Monday, June 01, 2009

Crashing Can Seriously Damage Your Health

Having crossed the Atlantic almost 50 times and, health permitting, plan on making many more crossings in the future, I was more than shocked this morning to learn that an Air France Airbus 330-200 was missing on it's journey from Rio, Brazil to Paris, France.

I've added the countries for.....well YOU know !

I'm not a great air traveller and there are times during a 9hr flight when my thoughts always turn to what the hell is keeping us all up in the air in the first place, never mind at 35,000ft.  Yes I know it's a couple of big engine thingys but you know what I mean.  What keeps THEM up ?!  As anyone who has jumped off a cliff will tell you, albeit through a complex of tubes and drips from their ER bed, gravity has a tendancy to bring you down to earth. Fast.

When I've become bored with watching the inflight movies on a 6in screen, the main meal has come and gone (down the toilet in most cases) and the flight attendants have given up trying to sell us duty free items (no cash please), I try to relax by wondering what it would be like to drop from this height.  Actually to be honest I do this just before setting off and I've decided that falling from a modern large plane would leave a bit of a mark even when it's still on the tarmac !

Once airborne, I look down at the vastness of the empty Atlantic and I have all sorts of thoughts; what if I survived a crash landing but had to fight off sharks or after a few days, hungry passengers ?  Would my cell phone get a signal 2,000 miles from Britain ?  Hardly likely when it doesn't in the highlands of Scotland.

We all remember Vesna Vulovic, the stewardess who, in 1972, survived the descent when the plane she was in blew up (thanks to there being a bomb on board) at 33,000 feet.  Well if she did it, so could I, I tell myself during my onboard musings.  I know, not really likely.

Like most people I'd like to know what thoughts go through your head while making a plunge earthwards from such a height as you must have plenty of time to think about things.  Did I turn off the cooker ?  What a waste buying that duty free booze ?  Is this going to hurt ?  Oh look, I can see my house from here.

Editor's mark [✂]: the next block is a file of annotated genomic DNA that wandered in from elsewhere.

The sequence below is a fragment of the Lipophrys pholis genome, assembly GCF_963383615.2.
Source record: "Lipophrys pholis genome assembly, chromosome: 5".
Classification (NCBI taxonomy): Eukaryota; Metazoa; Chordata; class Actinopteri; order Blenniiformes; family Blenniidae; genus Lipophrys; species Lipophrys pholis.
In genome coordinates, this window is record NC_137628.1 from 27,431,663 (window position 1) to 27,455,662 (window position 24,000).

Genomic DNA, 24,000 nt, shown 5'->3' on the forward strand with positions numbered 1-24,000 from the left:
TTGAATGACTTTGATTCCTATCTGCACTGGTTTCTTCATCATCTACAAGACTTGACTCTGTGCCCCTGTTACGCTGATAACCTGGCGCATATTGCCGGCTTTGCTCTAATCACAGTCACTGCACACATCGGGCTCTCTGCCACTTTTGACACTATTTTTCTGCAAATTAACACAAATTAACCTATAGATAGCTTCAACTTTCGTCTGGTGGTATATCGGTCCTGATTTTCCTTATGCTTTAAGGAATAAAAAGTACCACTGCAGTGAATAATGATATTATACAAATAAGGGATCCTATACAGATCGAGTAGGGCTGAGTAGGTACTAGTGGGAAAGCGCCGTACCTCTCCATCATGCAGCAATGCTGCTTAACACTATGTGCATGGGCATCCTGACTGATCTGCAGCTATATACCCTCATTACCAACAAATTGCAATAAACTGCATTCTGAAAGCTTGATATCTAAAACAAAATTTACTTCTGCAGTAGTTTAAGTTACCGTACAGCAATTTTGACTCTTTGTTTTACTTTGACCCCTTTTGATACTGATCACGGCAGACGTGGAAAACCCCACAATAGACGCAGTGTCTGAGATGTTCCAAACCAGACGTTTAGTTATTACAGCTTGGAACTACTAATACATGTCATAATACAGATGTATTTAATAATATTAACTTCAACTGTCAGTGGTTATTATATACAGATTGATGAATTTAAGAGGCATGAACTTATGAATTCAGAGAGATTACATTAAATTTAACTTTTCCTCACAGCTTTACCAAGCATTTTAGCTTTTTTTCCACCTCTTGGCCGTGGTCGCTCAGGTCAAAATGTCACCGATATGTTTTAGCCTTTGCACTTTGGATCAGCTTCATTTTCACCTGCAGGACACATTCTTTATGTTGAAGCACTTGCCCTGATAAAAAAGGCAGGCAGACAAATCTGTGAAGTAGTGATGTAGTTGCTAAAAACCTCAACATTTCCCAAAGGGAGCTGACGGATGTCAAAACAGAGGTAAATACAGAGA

Sadly the only person who could enlighten us, namely Vesna, has no memory of her incident so we'll never know.

But the one thing that has always lowered my stress and worry levels when 'my' plane has reached it's cruising height is that we rarely hear about planes having problems, accidental or man made, at this height.  Terrorism apart, the vast majority of incidents happen during take off and landing for obvious reasons.  I think that's why the report this morning affected me more than usual.  

My 'happy zone' period, the period during a flight when we're all up there and flying along serenely at 35,000ft, has been violated now.  I'm sure that on my next flight I'll be worried the whole time. 

Of course the missing plane might be found intact, floating on the ocean with all 228 passengers and crew safe inside and eating the meals and watching movies but I very much doubt it. Maybe they'll be on some unknown island which has 'special powers' over them. No, chances are they and the plane will never be found as there is a lot of water in the Atlantic.

As always, our thoughts go out to those left behind, those who were waiting at the other end for friends and family to arrive safely.  While we never want to be in that position ourselves, we don't ever want to be the ones in the plane even more.

4 comments:

Brit Gal Sarah said...

Yeh I was equally shocked this morning, as you said it's just pretty unexpected! Especially when you consider how many planes cross the Atlantic every 24 hours, which is how I always convince myself onto the plane in the first place!

Like you I don't enjoy it and all kinds of bizarre similar thoughts go through my head too. I would be happy if I never had to fly again, but that's not realistic so I suck it up.

I doubt they'll ever find the plane either, looking down from 35,000 ft makes you realise how vast that ocean is. I just hope thet're last moments were ones of blissful unconciousness, so very sad.

jay said...

Good heavens .. one can only pray that he managed to land it somewhere, though it doesn't seem likely, does it? :(

Daphne said...

I hadn't heard this story and yes, we know that statistically it means it's less likely to happen again soon - - but I agree that this isn't much comfort and my heart goes out to those on the plane and their loved ones.

Milo said...

Hadn't heard the story until I saw your blog earlier in the day. Awful, really awful. We had a bumpy first 20 minutes on the flight to Florence which freaked me out a bit. The first few bumps you ignore, but then it got really severe and I started to get that "shit we're going to crash!" feeling. Not nice.

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